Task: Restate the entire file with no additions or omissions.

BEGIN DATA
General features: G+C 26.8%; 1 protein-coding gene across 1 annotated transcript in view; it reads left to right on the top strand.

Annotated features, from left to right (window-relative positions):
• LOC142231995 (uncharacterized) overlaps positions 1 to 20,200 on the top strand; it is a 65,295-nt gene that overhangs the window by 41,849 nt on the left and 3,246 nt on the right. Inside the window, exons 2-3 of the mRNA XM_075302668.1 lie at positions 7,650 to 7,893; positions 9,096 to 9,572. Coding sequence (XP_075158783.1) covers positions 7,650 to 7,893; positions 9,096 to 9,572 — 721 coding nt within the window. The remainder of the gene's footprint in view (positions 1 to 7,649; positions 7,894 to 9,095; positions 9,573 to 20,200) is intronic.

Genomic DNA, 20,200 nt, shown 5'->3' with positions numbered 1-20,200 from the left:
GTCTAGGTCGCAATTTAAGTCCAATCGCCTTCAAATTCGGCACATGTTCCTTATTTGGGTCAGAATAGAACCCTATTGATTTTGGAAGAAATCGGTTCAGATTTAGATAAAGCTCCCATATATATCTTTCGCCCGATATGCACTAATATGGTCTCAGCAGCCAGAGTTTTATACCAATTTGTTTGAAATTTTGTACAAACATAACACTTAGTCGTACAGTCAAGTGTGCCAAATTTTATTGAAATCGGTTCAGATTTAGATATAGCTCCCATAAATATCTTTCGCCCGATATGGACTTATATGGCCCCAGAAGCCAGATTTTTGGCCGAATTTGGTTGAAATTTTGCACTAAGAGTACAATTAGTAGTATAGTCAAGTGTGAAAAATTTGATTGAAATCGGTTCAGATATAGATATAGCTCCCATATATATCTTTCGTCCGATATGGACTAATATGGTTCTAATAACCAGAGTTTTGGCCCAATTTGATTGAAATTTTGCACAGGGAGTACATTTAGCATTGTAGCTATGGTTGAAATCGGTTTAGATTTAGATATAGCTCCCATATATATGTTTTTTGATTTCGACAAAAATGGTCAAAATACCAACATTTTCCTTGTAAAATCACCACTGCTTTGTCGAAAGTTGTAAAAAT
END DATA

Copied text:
General features: G+C 26.8%; 1 protein-coding gene across 1 annotated transcript in view; it reads left to right on the top strand.

Annotated features, from left to right (window-relative positions):
• LOC142231995 (uncharacterized) overlaps positions 1 to 20,200 on the top strand; it is a 65,295-nt gene that overhangs the window by 41,849 nt on the left and 3,246 nt on the right. Inside the window, exons 2-3 of the mRNA XM_075302668.1 lie at positions 7,650 to 7,893; positions 9,096 to 9,572. Coding sequence (XP_075158783.1) covers positions 7,650 to 7,893; positions 9,096 to 9,572 — 721 coding nt within the window. The remainder of the gene's footprint in view (positions 1 to 7,649; positions 7,894 to 9,095; positions 9,573 to 20,200) is intronic.

Genomic DNA, 20,200 nt, shown 5'->3' with positions numbered 1-20,200 from the left:
GTCTAGGTCGCAATTTAAGTCCAATCGCCTTCAAATTCGGCACATGTTCCTTATTTGGGTCAGAATAGAACCCTATTGATTTTGGAAGAAATCGGTTCAGATTTAGATAAAGCTCCCATATATATCTTTCGCCCGATATGCACTAATATGGTCTCAGCAGCCAGAGTTTTATACCAATTTGTTTGAAATTTTGTACAAACATAACACTTAGTCGTACAGTCAAGTGTGCCAAATTTTATTGAAATCGGTTCAGATTTAGATATAGCTCCCATAAATATCTTTCGCCCGATATGGACTTATATGGCCCCAGAAGCCAGATTTTTGGCCGAATTTGGTTGAAATTTTGCACTAAGAGTACAATTAGTAGTATAGTCAAGTGTGAAAAATTTGATTGAAATCGGTTCAGATATAGATATAGCTCCCATATATATCTTTCGTCCGATATGGACTAATATGGTTCTAATAACCAGAGTTTTGGCCCAATTTGATTGAAATTTTGCACAGGGAGTACATTTAGCATTGTAGCTATGGTTGAAATCGGTTTAGATTTAGATATAGCTCCCATATATATGTTTTTTGATTTCGACAAAAATGGTCAAAATACCAACATTTTCCTTGTAAAATCACCACTGCTTTGTCGAAAGTTGTAAAAAT